21.5025550.47408Koordinaten: 21 ° 30 '9 "N, 50 ° 28' 27" E
The Wabar crater (Arabic وابر, Wabar DMG ) are caused by a meteorite impact on the earth's surface visible impact crater in Saudi Arabia.
The vast desert in the south of Saudi Arabia, also known as the Empty Quarter, or under the Arabic name Rub al Khali is one of the most desolate places on earth. In 1932, British researchers examined the Harry St. John " Abdullah " Philby, father of the spy Kim Philby, after the city of Ubar, of which the Quran is that it had been destroyed by God because the residents had opposed the Prophet Hud. Philby translated erroneously as Ubar Wabar. After the area roams a month, he was held in February 1932 a patch of ground, about half a square kilometer in size, the covered chunks white sandstone of black glass and pieces of iron meteorites war.Dort were two large pits, some of which were filled with sand. An analysis of the iron chunk was found that the piece of 90% was made of iron, the nickel content was 5 %, the remainder containing different elements, including copper and cobalt, and 0.0006 % (6 ppm) - an unusually high concentration - of iridium.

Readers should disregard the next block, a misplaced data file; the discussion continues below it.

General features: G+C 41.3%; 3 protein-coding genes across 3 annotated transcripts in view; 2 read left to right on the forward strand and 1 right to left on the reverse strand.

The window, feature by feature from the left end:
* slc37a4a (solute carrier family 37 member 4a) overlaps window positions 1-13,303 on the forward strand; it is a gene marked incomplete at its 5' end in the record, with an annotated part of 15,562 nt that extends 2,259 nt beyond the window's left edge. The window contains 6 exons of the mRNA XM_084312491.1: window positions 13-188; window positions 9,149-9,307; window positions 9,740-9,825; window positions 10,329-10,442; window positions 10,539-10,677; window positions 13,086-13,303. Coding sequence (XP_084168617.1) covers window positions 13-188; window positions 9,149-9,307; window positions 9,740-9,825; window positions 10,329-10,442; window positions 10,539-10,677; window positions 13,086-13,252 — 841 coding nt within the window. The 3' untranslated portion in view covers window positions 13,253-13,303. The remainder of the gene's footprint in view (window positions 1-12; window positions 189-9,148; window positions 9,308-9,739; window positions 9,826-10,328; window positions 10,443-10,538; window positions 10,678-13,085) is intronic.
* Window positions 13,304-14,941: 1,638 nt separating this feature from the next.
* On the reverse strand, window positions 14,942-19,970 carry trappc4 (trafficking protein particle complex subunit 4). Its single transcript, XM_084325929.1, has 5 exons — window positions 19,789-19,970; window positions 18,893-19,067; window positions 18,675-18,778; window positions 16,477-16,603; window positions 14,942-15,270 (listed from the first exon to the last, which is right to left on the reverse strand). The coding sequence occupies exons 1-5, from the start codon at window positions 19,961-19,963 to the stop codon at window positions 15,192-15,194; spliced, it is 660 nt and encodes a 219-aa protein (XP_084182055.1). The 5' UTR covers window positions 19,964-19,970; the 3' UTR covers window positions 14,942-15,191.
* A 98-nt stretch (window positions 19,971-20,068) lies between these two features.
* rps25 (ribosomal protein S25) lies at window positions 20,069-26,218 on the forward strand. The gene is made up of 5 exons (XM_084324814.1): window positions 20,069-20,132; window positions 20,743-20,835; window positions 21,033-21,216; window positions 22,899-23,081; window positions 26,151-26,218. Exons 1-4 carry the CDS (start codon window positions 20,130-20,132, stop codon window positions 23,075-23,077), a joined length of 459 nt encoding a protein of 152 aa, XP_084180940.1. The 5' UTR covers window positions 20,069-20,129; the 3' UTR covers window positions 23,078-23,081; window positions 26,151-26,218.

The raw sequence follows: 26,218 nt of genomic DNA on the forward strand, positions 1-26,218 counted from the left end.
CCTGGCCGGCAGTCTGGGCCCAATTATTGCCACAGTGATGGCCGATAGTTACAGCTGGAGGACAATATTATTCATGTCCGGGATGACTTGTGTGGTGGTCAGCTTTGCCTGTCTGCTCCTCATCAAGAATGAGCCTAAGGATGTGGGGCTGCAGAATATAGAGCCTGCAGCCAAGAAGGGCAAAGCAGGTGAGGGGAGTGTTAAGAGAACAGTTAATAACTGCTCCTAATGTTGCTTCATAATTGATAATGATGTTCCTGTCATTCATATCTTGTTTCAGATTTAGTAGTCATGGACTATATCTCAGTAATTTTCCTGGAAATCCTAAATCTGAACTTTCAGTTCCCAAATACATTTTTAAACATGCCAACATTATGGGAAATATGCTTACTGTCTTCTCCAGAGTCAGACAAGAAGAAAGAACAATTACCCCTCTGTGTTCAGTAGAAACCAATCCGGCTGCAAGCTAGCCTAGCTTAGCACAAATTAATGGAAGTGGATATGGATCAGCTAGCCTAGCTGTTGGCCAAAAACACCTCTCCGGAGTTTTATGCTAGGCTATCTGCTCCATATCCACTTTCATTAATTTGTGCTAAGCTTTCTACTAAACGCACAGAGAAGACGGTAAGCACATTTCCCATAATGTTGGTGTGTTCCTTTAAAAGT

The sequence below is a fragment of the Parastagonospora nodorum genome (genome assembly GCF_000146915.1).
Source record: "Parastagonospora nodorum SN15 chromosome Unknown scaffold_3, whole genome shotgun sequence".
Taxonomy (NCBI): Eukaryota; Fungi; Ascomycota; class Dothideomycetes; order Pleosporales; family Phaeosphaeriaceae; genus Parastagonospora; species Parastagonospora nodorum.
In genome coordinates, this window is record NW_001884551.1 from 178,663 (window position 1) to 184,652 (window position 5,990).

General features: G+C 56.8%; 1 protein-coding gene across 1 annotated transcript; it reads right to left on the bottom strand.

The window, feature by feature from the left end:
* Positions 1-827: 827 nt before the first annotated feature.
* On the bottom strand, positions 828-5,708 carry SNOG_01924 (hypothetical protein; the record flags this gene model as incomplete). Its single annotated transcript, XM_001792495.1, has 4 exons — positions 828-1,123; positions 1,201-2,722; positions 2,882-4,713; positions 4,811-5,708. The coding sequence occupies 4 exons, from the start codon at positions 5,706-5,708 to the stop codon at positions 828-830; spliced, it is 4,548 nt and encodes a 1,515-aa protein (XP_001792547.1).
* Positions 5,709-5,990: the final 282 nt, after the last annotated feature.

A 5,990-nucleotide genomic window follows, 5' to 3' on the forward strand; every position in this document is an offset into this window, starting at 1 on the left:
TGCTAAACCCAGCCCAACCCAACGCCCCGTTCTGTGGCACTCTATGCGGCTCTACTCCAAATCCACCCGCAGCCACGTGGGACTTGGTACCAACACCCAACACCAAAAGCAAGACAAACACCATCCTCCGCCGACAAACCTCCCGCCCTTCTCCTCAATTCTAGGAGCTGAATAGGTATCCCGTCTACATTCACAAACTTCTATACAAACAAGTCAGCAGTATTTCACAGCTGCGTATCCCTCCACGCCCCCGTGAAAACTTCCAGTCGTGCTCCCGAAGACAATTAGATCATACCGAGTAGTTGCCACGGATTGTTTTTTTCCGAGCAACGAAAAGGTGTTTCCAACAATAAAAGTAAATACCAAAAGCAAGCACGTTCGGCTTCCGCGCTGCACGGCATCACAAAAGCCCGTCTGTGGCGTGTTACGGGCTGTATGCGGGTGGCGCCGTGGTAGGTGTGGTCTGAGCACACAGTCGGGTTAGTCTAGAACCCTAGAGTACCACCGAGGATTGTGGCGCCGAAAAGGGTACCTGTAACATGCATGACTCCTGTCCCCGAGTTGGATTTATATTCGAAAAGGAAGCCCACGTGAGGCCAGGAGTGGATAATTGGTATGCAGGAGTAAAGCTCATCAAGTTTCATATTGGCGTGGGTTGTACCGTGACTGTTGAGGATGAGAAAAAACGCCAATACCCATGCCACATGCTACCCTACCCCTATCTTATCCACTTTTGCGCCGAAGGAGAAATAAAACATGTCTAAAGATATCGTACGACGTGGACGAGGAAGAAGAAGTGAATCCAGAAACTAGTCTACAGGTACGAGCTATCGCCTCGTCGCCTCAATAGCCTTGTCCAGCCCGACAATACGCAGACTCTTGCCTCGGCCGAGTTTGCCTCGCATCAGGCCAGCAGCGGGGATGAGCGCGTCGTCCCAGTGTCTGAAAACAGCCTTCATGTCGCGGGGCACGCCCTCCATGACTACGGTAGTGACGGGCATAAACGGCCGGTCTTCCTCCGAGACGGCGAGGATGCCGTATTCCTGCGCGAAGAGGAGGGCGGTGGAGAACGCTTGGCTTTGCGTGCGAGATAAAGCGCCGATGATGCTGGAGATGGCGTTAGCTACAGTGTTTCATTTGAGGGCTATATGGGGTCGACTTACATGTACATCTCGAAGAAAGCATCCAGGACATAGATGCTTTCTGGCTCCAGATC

The Wabar area covers an area of about 500 by 1,000 meters, the latest maps show three striking, almost circular crater; two of which have already been observed by Philby, one with a diameter of 116, the other of 64 meters, the third crater has a diameter of 11 meters and was discovered in the 1990s during the second Zahid expedition. All impact craters have a background of "instant rock ", which had been formed by the impact from the existing sand. Today, all three craters are almost completely filled with sand.
Was on the surface in part of the above-described " instant rock " or Impaktit similar to a sandstone, besides, she was covered with black floss and glass beads. The Impaktit had the form of coesite, a high-pressure modification of quartz. Since the impact was not penetrated to basement, but was held back from the sand, the Wabar area is very valuable for the research.
Also, the presence of iron fragments pointed to a meteorite impact, especially since there is no iron deposits in the area. The iron had the form of fist-sized balls broken and smooth weathered by sand fragments on the surface. The largest piece was salvaged in 1965, it has a mass of 2.2 tonnes. It is known as the " camel hump" and was exhibited at the King Saud University in Riyadh; today it is in the new National Museum of Saudi Arabia.
The appearance of the impact area suggests that the celestial body is wrapped in a shallow angle, but moves with the typical speed of 40.000 up to 60.000 km / hr. Its total weight was more than 3,500 tons. Due to the flat angle of the impact resistance was higher than that of air at a steeper angle. Apparently broke the meteorite before impact into four parts.
A Fission - track analysis of glass fragments revealed that the impact had to have occurred thousands of years ago, however, the fact that the craters were filled since their discovery by Philby considerably with sand, suggest that they are much younger. A thermoluminescence dating by Prescott et al. (2004) suggests that the impact area is not older than 260 years.